Initiative aims to raise awareness of an incurable brain disorder that affects 1 million Americans
Olivia Maccoux, a college senior from Minneapolis, MN, Jennifer Bechard, a 30-year-old from Detroit, MI, and five-year-old Abagail McCall from Washington, DC all have one thing in common. Each of them has celebrated more brain surgeries than birthdays. That’s because they have hydrocephalus, a chronic brain condition that has no cure and can only be treated with brain surgery. While hydrocephalus affects over 1 million Americans, there is little public knowledge about this brain disorder and not enough research dollars. That’s why, this month 25 states and cities across the country have joined Congress in declaring September Hydrocephalus Awareness Month.
Arizona; Arkansas; Colorado; Loveland, CO; Fort Collins, CO; Connecticut; Indiana; Indianapolis, IN; Iowa; Kansas; Louisiana; Massachusetts; Missouri; New Jersey; New York; North Carolina; Pennsylvania; South Carolina; Columbia, SC; Tennessee; Chattanooga, TN; Utah; Virginia; Washington; and West Virginia have proclaimed September Hydrocephalus Awareness Month. Throughout September, Hydrocephalus Association volunteers across the country will hold activities and charity walks to raise awareness and funds for hydrocephalus research and education programs.
Maccoux, diagnosed at birth with hydrocephalus, has endured over 140 brain surgeries to manage her hydrocephalus. Bechard, diagnosed at 11 years old, has undergone 111 brain surgeries and McCall had 12 brain surgeries before age 5. Like many people living with hydrocephalus, they don’t know if or when the next brain surgery will occur.
One in every 770 babies develops hydrocephalus, a complex, life-threatening condition marked by excess accumulation of cerebrospinal fluid on the brain. However, anyone at any time can develop hydrocephalus from a brain injury, tumor, or infection, and some people over 60 develop Normal Pressure Hydrocephalus, which is often, misdiagnosed as Alzheimer’s, dementia or Parkinson’s. The primary treatment for hydrocephalus is the insertion of a device called a shunt –a small tube and a connected valve – into the brain to drain the excess cerebrospinal fluid to another part of the body. Shunts save lives, but frequently malfunction, become infected, or blocked. It is not uncommon for a person with hydrocephalus to have ten or more shunt-related brain surgeries throughout their lifetime, and some individuals will undergo more than 100 surgical procedures. Each surgery brings with it the risk of unknown long-term cognitive and health effects, and hydrocephalus can be fatal.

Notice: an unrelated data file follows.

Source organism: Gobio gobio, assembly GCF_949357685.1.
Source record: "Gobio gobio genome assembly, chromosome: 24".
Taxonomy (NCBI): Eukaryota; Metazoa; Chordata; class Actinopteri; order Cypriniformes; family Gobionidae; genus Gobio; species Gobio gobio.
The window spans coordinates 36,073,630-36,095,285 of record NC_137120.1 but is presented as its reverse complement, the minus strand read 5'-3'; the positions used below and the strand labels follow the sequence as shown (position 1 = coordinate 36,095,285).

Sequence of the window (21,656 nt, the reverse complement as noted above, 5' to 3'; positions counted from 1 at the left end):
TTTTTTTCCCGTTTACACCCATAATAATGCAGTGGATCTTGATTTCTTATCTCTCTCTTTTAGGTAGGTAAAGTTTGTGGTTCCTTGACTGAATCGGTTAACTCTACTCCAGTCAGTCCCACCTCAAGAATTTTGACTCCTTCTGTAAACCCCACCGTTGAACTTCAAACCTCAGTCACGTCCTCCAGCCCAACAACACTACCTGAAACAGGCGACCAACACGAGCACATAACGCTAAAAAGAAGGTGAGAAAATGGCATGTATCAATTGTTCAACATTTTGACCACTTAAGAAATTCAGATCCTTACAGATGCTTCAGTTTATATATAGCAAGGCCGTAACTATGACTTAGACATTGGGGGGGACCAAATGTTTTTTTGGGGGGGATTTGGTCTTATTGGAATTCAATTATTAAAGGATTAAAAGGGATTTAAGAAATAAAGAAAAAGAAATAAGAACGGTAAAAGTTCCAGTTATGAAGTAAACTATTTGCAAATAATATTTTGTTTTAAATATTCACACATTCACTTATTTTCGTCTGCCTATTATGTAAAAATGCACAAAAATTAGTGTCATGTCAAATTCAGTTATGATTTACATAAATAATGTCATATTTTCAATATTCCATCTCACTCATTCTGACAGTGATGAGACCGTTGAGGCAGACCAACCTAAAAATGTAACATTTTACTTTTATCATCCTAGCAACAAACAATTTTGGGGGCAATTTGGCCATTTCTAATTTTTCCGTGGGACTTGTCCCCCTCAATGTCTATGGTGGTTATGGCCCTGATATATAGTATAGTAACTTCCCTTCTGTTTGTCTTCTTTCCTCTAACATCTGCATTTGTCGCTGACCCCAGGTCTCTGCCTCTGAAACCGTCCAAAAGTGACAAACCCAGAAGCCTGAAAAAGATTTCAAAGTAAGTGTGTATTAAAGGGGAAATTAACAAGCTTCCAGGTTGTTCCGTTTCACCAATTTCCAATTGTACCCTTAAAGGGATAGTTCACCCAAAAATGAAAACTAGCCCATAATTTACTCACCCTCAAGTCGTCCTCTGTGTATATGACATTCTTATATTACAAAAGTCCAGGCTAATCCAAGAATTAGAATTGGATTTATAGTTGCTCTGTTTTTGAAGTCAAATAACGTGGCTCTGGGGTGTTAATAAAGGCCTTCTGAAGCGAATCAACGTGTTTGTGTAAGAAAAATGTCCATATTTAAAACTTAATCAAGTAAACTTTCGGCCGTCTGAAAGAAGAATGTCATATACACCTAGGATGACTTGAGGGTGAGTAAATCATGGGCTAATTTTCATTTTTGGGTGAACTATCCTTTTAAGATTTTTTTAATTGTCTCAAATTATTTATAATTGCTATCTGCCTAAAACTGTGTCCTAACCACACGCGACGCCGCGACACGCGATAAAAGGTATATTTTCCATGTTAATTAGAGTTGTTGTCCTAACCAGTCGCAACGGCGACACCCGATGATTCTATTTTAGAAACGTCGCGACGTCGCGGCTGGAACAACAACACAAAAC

“Hydrocephalus is as common as Down syndrome, yet there isn’t wide recognition of the disorder and government funding for hydrocephalus pales in comparison to other neurological conditions like Parkinson’s or MS,” said Diana Gray, President and CEO of the Hydrocephalus Association. “With the help of our volunteers across the country, we hope to increase the public’s awareness about this condition, which is the leading cause of brain surgery in children.”
Local volunteers around the country worked with their local elected representatives to make the Hydrocephalus Awareness Month proclamations a reality. At the national level, the unwavering support of U.S. Congressman Leonard Lance (R-NJ) and U.S. Congressman Andre Carson (D-IN), Co-Chairs of the Congressional Pediatric and Adult Hydrocephalus Caucus, have allowed the hydrocephalus community to advocate for substantive changes for patients, opening doors to new research opportunities that could result in alternative treatment options, forms of prevention, and a cure.
About the Hydrocephalus Association
Founded in 1983 by the parents of children with hydrocephalus, the Hydrocephalus Association (HA) is the nation’s largest and most widely respected organization dedicated to hydrocephalus. More than 60 percent of HA’s funding comes from individual donations, and approximately 35 percent comes from foundation and corporate grants. HA began funding research in 2009 and has since granted over $7 million to research, making it the largest non-profit and non-governmental funder of hydrocephalus research in the United States. The Hydrocephalus Association’s mission is to promote a cure for hydrocephalus and improve the lives of those affected by the condition.